Everything you need, nothing you don’t.
– Detroit, Michigan
Most of the luxury cars I review are equipped with tens of thousands of dollars of options, which is lovely, but it’s refreshing to get behind the wheel of a more modestly equipped car. This Audi A6, with ‘just’ $6,325 in add-ons and the car’s base, four-cylinder engine, is a good look at the type of luxury car many real-world shoppers actually want – and can afford.
Though it lacks many of the gee-whiz features that I love playing with, this Audi A6 2.0T still has what counts: standout style, a handsome cabin, and a fun-to-drive chassis. If this were all the luxury sedan I could buy, I’d still be pretty thrilled to slip behind the wheel each day.
- Though I have a huge soft spot for the A6’s upgraded 3.0-liter supercharged V6 engine, the truth is that this 2.0-liter base motor provides ample thrust to get the A6 moving. Fuel economy is not hugely better than you’ll get from the six (the 3.0 drops only 2 miles per gallon in city and highway mileage ratings compared to the 2.0), but the lower entry price will buy a lot of extra gas – upgrading an A6 Premium Plus from the four-cylinder to six-cylinder engine costs $5,300.
- Incidentally, this 2.0-liter engine received a power bump when the A6 was updated for 2016 – up 32 hp and 15 pound-feet to totals of 252 hp and 273 lb-ft – and its run to 60 miles per hour takes only 0.7 seconds more than the 333-hp A6 3.0T. Maybe picking the base engine isn’t such a sacrifice after all.
- It’s been five years since this generation of Audi A6 reached the U.S., but thanks in part to a refresh for the 2016 model year, it looks as enticing now as it did back then. With ultra-taut lines and a subtly plunging roofline, the A6 screams understated style. It especially pops in Ibis White, and not only because almost every other Audi I see is painted black or silver.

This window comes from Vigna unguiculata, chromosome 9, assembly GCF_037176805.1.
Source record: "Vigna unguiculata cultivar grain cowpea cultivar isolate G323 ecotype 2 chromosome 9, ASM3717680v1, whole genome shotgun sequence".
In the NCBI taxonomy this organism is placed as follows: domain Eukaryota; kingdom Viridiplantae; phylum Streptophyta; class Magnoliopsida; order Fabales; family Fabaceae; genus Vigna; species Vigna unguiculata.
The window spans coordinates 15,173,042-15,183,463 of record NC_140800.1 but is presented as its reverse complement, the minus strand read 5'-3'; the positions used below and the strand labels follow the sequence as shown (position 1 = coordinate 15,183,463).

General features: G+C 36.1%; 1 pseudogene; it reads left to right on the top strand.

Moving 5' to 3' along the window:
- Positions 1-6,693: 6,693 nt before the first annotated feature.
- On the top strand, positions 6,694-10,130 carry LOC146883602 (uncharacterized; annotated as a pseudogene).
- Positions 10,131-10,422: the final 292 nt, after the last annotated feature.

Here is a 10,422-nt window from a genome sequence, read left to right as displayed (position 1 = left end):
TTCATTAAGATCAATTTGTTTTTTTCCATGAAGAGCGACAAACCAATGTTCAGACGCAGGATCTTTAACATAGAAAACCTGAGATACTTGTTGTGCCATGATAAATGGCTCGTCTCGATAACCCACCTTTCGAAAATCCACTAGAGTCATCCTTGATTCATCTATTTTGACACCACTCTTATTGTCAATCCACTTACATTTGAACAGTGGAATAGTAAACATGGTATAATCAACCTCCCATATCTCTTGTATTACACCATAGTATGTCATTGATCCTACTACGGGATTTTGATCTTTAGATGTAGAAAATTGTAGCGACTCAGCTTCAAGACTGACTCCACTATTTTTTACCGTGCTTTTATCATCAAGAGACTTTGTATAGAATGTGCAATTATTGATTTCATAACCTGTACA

- Audi’s MMI infotainment system remains one of my favorites simply because it makes distraction-free operation so simple. Because I can jump between submenus – radio, telephone, navigation, etc – with physical buttons, and then use the four-corner switches to activate context menus, I can perform many functions by feel without taking my eyes off the road. In a Mercedes or BMW, for instance, you have to twist and nudge the control knob to swap submenus; in a Lexus, the pointer-like infotainment interface is a huge distraction.
- In the same way that your iPhone 5 seemed great until the 6 launched, the introduction of Audi’s Virtual Cockpit interface in other cars (A4, R8, TT, Q7) makes the A6’s dashboard feel a bit old. The ability to call up music, navigation, phone, or trip information in the eight-inch color screen in the instrument cluster is still great. I just miss the giant, reconfigurable Google Earth satellite images you get on cars with Virtual Cockpit.
- The downside of the firm, Germanic handling is that the A6’s ride can be a little on the stiff side. That’s fine by me – impacts over rough roads are never jarring – but a Lexus or Mercedes this is not.
- Whereas the exterior remains fresh, the inside of the A6 appears ready for a facelift. The crisp displays, roomy back seat, and tactile controls are all still lovely. I just miss the beautiful materials and slick design of the A6’s newest rival, the 2017 Mercedes-Benz E-Class. The plastics and other materials used in the Audi’s cabin simply don’t feel as “special” as you’ll find in the ‘Benz.
Photos: Steven Ewing / Motor1.com